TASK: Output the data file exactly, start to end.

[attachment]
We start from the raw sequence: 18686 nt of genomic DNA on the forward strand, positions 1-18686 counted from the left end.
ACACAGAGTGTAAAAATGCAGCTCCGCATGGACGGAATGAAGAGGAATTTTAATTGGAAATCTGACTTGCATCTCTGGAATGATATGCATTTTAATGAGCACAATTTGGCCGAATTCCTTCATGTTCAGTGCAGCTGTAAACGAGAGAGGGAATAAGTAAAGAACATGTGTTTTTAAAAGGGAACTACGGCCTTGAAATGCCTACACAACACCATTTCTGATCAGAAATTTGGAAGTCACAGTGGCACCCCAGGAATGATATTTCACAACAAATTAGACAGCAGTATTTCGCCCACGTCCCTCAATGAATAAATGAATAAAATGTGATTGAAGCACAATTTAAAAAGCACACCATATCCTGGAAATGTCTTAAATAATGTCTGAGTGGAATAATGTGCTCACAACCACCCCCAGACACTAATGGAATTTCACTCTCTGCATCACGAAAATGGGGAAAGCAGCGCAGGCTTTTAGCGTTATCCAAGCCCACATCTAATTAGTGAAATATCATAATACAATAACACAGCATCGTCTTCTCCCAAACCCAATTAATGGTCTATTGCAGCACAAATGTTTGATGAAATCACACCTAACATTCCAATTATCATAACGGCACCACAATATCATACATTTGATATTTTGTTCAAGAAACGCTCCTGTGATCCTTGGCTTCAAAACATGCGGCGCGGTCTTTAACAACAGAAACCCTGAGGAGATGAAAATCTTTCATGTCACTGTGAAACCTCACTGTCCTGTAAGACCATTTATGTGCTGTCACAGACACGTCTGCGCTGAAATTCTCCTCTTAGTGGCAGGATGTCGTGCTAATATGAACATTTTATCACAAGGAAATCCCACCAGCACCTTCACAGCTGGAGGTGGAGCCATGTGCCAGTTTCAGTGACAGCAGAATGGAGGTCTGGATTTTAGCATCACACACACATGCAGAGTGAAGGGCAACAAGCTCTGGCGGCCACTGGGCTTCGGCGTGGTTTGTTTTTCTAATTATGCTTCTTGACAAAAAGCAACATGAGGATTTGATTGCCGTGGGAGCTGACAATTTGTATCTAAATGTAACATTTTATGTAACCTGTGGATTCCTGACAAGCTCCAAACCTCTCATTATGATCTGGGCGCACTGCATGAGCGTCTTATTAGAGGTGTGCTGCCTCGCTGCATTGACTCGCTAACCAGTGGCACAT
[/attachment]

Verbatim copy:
We start from the raw sequence: 18686 nt of genomic DNA on the forward strand, positions 1-18686 counted from the left end.
ACACAGAGTGTAAAAATGCAGCTCCGCATGGACGGAATGAAGAGGAATTTTAATTGGAAATCTGACTTGCATCTCTGGAATGATATGCATTTTAATGAGCACAATTTGGCCGAATTCCTTCATGTTCAGTGCAGCTGTAAACGAGAGAGGGAATAAGTAAAGAACATGTGTTTTTAAAAGGGAACTACGGCCTTGAAATGCCTACACAACACCATTTCTGATCAGAAATTTGGAAGTCACAGTGGCACCCCAGGAATGATATTTCACAACAAATTAGACAGCAGTATTTCGCCCACGTCCCTCAATGAATAAATGAATAAAATGTGATTGAAGCACAATTTAAAAAGCACACCATATCCTGGAAATGTCTTAAATAATGTCTGAGTGGAATAATGTGCTCACAACCACCCCCAGACACTAATGGAATTTCACTCTCTGCATCACGAAAATGGGGAAAGCAGCGCAGGCTTTTAGCGTTATCCAAGCCCACATCTAATTAGTGAAATATCATAATACAATAACACAGCATCGTCTTCTCCCAAACCCAATTAATGGTCTATTGCAGCACAAATGTTTGATGAAATCACACCTAACATTCCAATTATCATAACGGCACCACAATATCATACATTTGATATTTTGTTCAAGAAACGCTCCTGTGATCCTTGGCTTCAAAACATGCGGCGCGGTCTTTAACAACAGAAACCCTGAGGAGATGAAAATCTTTCATGTCACTGTGAAACCTCACTGTCCTGTAAGACCATTTATGTGCTGTCACAGACACGTCTGCGCTGAAATTCTCCTCTTAGTGGCAGGATGTCGTGCTAATATGAACATTTTATCACAAGGAAATCCCACCAGCACCTTCACAGCTGGAGGTGGAGCCATGTGCCAGTTTCAGTGACAGCAGAATGGAGGTCTGGATTTTAGCATCACACACACATGCAGAGTGAAGGGCAACAAGCTCTGGCGGCCACTGGGCTTCGGCGTGGTTTGTTTTTCTAATTATGCTTCTTGACAAAAAGCAACATGAGGATTTGATTGCCGTGGGAGCTGACAATTTGTATCTAAATGTAACATTTTATGTAACCTGTGGATTCCTGACAAGCTCCAAACCTCTCATTATGATCTGGGCGCACTGCATGAGCGTCTTATTAGAGGTGTGCTGCCTCGCTGCATTGACTCGCTAACCAGTGGCACAT